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PIB 10th June

Contents

  1. QCI Celebrates the World Accreditation Day 2020
  2. Blowout in Gas Well in Assam
  3. Annual allotment made to States under PMKSY- PDMC

QCI CELEBRATES THE WORLD ACCREDITATION DAY 2020

Focus: GS-III Indian Economy

Why in news?

National Accreditation Board for Certification Bodies (NABCB) and National Accreditation Board for Testing and Calibration Laboratories (NABL), the two accreditation boards of the Quality Council of India (QCI) celebrated the World Accreditation day 2020.

World Accreditation Day 2020

  • The World Accreditation Day (WAD) is celebrated on 9th June every year to highlight as well as promote the role of accreditation in trade & economy.
  • The theme for WAD 2020 is “Accreditation: Improving Food Safety”, as decided by the International Accreditation Forum (IAF) and the International Laboratory Accreditation Cooperation (ILAC).
  • Accreditation has an important role in food safety, by ensuring competent and impartial inspection, certification and testing services in all parts of local, national and international food chains.
  • In doing so, accreditation supports the United Nations’ Sustainable Development Goals (SDGs), in particular, the Good Health and Well-being Goal (SDG 3).

International Accreditation Forum

The International Accreditation Forum, Inc. (IAF) is the world association of Conformity Assessment Accreditation bodies and other bodies interested in conformity assessment in the fields of management systems, products, services, personnel and other similar programs of conformity assessment.

Quality Council of India (QCI)

  • Established in 1997 Quality Council of India (QCI) is an autonomous organization under the Department for Promotion of Industry and Internal Trade, Ministry of Commerce and Industry.
  • It aims to establish and operate national accreditation structure and promote quality through National Quality Campaign.
  • It is the Quality Apex and National Accreditation Body for accreditation and quality promotion in the country.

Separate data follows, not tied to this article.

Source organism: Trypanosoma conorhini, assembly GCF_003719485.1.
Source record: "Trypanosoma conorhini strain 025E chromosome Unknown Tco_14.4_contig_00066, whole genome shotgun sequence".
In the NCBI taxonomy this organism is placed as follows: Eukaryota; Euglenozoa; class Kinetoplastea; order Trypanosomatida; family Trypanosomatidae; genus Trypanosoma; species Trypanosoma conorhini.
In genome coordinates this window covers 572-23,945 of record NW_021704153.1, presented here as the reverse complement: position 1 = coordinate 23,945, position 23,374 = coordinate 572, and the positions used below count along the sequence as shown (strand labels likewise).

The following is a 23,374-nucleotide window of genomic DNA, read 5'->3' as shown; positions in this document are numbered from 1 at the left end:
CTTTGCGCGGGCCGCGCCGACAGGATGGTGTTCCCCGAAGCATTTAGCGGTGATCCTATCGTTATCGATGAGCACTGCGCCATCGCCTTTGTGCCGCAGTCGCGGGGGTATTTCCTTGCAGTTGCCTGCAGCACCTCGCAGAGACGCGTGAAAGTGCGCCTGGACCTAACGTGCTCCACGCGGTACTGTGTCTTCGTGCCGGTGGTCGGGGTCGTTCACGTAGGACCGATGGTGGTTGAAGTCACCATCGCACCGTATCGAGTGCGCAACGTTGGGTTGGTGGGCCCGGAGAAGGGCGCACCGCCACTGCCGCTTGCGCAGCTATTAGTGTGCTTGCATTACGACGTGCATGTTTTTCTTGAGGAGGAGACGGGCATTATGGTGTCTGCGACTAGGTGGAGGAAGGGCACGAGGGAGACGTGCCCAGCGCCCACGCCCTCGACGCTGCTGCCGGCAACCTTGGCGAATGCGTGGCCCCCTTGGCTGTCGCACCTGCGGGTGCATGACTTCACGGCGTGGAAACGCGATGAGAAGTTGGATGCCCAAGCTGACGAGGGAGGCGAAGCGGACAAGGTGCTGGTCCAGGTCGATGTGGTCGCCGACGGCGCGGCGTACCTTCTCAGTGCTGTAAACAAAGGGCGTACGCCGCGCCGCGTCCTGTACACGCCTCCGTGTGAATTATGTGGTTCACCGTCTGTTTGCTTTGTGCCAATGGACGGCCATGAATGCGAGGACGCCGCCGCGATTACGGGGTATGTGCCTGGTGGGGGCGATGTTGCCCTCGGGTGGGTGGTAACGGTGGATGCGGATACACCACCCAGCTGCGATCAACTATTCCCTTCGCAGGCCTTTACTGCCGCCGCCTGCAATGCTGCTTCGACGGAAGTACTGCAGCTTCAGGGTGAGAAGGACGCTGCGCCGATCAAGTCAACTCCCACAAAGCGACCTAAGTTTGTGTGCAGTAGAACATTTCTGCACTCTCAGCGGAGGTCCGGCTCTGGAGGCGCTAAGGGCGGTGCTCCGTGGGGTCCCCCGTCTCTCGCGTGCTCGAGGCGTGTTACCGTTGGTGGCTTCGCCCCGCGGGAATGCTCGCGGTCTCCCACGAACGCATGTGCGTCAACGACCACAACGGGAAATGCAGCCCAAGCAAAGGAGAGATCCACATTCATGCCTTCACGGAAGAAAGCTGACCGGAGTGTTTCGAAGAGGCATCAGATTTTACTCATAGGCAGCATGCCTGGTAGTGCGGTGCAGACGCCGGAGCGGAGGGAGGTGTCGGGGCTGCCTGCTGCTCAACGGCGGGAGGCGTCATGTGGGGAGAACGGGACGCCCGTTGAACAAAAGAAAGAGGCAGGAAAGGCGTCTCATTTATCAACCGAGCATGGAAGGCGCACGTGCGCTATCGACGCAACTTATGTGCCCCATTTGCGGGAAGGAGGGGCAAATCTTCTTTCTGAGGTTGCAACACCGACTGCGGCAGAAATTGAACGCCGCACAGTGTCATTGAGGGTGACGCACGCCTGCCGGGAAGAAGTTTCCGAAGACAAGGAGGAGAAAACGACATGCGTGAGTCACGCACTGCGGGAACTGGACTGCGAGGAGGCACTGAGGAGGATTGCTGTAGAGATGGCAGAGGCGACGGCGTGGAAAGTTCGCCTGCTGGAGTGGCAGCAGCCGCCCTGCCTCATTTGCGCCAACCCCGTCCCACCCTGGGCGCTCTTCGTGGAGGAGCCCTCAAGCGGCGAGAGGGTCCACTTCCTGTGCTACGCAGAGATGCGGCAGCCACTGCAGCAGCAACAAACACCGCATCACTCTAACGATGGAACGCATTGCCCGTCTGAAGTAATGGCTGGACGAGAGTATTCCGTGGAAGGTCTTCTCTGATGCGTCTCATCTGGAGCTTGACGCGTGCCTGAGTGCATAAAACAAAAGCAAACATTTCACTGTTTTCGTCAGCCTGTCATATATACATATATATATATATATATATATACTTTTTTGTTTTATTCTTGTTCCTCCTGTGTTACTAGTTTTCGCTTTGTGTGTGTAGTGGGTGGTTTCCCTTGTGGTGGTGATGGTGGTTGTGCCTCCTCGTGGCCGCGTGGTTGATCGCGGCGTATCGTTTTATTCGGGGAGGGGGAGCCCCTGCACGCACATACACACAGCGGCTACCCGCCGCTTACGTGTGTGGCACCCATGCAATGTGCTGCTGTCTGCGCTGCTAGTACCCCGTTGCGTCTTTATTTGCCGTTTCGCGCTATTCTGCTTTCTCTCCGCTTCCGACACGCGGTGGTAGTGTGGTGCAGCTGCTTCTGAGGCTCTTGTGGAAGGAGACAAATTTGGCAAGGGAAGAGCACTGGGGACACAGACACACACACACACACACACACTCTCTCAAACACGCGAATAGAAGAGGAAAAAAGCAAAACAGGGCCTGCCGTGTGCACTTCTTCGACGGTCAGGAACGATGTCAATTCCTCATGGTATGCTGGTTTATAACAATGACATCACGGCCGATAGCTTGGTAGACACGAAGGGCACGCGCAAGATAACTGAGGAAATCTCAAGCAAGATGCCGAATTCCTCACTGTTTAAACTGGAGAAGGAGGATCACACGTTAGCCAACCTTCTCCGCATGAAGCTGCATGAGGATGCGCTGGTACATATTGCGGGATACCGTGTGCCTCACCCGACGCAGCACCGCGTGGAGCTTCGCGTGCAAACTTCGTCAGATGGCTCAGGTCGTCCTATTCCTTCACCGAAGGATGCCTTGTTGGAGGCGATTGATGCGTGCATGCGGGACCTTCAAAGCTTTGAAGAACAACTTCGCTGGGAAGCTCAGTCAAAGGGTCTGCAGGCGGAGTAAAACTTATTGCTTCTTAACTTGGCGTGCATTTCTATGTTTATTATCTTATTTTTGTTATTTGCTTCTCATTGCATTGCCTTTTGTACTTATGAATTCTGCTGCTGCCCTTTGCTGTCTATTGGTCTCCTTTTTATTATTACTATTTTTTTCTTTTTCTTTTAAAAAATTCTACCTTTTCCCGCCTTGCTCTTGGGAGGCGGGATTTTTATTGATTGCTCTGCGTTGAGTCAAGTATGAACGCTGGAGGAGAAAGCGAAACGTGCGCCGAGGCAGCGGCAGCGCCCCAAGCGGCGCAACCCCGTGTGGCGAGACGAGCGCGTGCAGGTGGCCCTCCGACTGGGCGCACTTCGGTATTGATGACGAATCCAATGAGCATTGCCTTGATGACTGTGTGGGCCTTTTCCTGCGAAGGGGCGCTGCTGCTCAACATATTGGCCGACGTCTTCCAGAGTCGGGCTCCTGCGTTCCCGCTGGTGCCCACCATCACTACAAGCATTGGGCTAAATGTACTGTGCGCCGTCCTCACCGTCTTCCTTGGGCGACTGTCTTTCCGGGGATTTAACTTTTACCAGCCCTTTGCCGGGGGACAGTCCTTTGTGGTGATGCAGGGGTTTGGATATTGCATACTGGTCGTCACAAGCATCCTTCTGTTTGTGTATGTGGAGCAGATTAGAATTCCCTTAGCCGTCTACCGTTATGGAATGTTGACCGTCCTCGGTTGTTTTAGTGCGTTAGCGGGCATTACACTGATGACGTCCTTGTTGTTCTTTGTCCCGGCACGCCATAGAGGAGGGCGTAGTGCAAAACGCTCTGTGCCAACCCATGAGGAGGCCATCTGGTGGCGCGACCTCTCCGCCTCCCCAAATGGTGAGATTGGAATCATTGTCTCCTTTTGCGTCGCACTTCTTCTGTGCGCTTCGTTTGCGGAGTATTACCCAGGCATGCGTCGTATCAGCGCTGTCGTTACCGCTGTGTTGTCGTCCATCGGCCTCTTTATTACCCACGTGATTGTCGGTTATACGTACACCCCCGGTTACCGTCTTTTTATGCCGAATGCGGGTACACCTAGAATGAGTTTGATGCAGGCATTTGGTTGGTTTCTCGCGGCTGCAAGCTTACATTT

• Chairman of QCI is appointed by the Prime Minister on recommendation of the industry to the government.

BLOWOUT IN GAS WELL IN ASSAM

Focus: GS-III Disaster Management

Why in news?

While carrying out workover operations in the Gas Producing Well Baghjan-5 under Baghjan Oilfield in Tinsukia district of Assam, the well suddenly became active and blowout occurred.

It led to uncontrolled flow of Gas from the well and while the clearing operations were going on at the well site, the well caught fire.

Why do blowouts happen?

  • Sometimes, the pressure balance in a well may be disturbed leading to ‘kicks’ or changes in pressure.
  • If these are not controlled in time, the ‘kicks’ can turn into a sudden, uncontrolled release of gas/oil or blowout.
  • The possible reasons behind blowouts include simple lack of attention, poor workmanship, bad maintenance, old age, sabotage, morpho-tectonic factors, etc.
  • A device called a blowout preventer is usually installed in wells.

Why is it so difficult to control?

The control of a blowout depends on two things:

  1. The size of the reservoir and
  2. The pressure at which the gas/oil is flowing out.

This reservoir was particularly difficult to control since it was a gas well and ran the risk of catching fire at any point.

  • While many blowouts automatically collapse on their own, it can take up to months.
  • To control a blowout, the first step is to pump in water, so that the gas does not catch fire.

What is being done?

  • A crisis management team from OIL and ONGC intend to create a water umbrella to protect workers while they hook up the blowout preventer.
  • For that, a temporary reservoir, channel cables or temporary pipelines have to be built from the Dangori river nearby.